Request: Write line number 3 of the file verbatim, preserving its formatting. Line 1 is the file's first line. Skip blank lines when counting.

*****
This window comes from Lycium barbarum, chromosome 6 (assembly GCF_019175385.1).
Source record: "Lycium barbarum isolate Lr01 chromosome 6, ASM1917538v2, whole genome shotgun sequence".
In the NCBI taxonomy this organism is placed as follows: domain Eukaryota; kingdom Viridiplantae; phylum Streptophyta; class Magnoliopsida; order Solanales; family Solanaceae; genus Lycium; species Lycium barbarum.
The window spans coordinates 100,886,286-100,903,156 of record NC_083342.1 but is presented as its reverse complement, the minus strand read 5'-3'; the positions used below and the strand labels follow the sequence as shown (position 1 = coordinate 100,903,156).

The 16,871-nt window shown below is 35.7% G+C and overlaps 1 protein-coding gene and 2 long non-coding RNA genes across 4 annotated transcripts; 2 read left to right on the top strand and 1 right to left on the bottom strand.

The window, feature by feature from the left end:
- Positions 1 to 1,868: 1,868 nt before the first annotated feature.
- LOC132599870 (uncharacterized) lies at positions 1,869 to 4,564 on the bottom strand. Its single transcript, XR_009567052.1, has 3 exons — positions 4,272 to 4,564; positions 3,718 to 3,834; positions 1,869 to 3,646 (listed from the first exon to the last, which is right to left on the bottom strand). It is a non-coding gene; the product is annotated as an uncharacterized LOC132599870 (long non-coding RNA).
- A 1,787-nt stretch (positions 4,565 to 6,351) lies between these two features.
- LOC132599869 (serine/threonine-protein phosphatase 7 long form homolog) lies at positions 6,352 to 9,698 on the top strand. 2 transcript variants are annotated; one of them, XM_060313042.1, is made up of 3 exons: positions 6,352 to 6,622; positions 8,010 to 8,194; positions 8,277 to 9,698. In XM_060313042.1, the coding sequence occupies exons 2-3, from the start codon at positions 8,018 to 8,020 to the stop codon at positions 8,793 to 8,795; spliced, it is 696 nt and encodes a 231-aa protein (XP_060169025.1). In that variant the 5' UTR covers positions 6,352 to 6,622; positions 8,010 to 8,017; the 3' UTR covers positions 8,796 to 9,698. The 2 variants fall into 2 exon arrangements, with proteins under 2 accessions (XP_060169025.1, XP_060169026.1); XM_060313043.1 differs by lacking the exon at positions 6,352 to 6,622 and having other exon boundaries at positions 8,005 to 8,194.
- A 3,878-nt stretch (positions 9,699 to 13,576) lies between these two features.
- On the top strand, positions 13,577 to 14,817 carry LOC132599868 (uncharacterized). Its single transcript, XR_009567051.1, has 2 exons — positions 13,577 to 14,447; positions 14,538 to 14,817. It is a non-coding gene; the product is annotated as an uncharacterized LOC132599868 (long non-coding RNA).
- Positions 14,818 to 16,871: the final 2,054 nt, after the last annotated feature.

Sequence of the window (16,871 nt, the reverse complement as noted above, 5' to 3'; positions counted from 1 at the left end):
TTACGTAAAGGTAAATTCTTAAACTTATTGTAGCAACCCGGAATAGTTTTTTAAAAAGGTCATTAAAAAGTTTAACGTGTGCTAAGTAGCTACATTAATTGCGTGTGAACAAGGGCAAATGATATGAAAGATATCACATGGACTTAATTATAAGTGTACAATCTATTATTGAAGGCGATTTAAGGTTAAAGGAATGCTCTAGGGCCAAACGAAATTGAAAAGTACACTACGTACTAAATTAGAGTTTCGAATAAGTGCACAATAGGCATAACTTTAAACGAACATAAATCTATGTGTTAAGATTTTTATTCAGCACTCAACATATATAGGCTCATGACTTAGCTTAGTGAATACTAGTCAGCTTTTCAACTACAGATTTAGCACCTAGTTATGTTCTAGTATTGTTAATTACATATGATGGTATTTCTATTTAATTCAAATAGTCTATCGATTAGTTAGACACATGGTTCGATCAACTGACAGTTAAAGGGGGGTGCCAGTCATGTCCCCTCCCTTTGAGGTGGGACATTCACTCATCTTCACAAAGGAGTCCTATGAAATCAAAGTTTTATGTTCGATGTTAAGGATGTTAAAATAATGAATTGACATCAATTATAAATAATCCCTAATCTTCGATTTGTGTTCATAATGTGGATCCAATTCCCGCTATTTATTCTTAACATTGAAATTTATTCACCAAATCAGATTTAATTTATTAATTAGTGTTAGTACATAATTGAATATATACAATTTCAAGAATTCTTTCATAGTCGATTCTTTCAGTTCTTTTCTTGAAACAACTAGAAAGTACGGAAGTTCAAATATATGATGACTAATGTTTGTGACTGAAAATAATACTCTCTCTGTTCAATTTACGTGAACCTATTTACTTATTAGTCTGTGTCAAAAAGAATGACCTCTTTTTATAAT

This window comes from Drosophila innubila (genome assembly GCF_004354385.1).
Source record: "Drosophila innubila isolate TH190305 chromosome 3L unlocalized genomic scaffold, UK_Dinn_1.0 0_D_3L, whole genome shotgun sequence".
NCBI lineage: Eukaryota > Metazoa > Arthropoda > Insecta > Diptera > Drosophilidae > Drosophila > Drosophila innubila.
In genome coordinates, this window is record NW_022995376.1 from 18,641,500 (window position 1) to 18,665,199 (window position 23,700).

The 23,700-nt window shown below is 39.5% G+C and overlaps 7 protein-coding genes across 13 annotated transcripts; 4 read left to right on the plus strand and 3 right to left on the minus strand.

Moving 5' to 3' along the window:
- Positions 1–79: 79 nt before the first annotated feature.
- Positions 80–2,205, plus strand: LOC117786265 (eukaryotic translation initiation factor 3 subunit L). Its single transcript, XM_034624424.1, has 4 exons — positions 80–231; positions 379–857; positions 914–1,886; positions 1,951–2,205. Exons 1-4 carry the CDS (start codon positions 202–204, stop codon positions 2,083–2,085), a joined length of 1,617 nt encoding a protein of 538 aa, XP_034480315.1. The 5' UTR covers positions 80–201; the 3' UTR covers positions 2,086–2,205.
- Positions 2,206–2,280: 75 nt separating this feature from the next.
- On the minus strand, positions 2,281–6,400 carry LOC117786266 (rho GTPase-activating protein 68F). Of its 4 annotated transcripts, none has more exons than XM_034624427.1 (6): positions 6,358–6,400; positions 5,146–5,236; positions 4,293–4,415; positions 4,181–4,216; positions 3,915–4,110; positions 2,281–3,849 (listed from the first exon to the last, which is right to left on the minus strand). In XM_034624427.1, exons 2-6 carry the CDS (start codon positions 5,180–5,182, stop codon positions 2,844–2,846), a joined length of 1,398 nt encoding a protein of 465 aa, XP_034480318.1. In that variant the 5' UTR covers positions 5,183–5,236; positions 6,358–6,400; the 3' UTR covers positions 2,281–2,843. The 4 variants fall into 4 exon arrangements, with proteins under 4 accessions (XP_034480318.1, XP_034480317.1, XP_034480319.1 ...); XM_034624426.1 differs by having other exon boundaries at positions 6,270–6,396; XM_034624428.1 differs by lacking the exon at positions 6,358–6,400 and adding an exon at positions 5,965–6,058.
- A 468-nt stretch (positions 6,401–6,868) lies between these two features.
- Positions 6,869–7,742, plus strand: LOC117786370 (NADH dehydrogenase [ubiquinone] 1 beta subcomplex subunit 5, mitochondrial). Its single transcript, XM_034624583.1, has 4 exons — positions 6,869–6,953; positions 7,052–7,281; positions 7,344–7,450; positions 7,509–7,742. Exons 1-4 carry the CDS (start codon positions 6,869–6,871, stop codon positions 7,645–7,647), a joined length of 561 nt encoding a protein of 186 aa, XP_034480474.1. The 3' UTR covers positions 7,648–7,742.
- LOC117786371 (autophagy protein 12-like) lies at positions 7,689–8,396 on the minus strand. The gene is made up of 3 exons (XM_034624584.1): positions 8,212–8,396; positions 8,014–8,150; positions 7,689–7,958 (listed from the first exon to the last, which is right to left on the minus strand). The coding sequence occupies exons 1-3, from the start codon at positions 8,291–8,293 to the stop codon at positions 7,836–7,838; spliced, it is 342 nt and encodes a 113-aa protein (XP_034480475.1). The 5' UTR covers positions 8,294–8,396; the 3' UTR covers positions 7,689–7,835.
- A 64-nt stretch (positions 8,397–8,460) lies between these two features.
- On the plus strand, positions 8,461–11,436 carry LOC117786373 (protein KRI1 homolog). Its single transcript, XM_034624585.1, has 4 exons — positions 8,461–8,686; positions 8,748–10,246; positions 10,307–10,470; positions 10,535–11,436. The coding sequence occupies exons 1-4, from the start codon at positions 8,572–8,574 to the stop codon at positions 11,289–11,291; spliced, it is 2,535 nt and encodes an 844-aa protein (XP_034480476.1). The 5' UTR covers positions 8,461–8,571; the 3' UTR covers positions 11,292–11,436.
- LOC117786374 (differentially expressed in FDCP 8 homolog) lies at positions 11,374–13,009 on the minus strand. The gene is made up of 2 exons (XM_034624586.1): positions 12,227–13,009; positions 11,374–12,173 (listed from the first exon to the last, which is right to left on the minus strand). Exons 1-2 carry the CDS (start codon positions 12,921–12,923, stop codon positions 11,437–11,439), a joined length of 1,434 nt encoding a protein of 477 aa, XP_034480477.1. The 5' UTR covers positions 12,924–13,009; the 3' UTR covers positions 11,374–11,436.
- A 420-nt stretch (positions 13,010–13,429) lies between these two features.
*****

In the NCBI taxonomy this organism is placed as follows: domain Eukaryota; kingdom Viridiplantae; phylum Streptophyta; class Magnoliopsida; order Solanales; family Solanaceae; genus Lycium; species Lycium barbarum.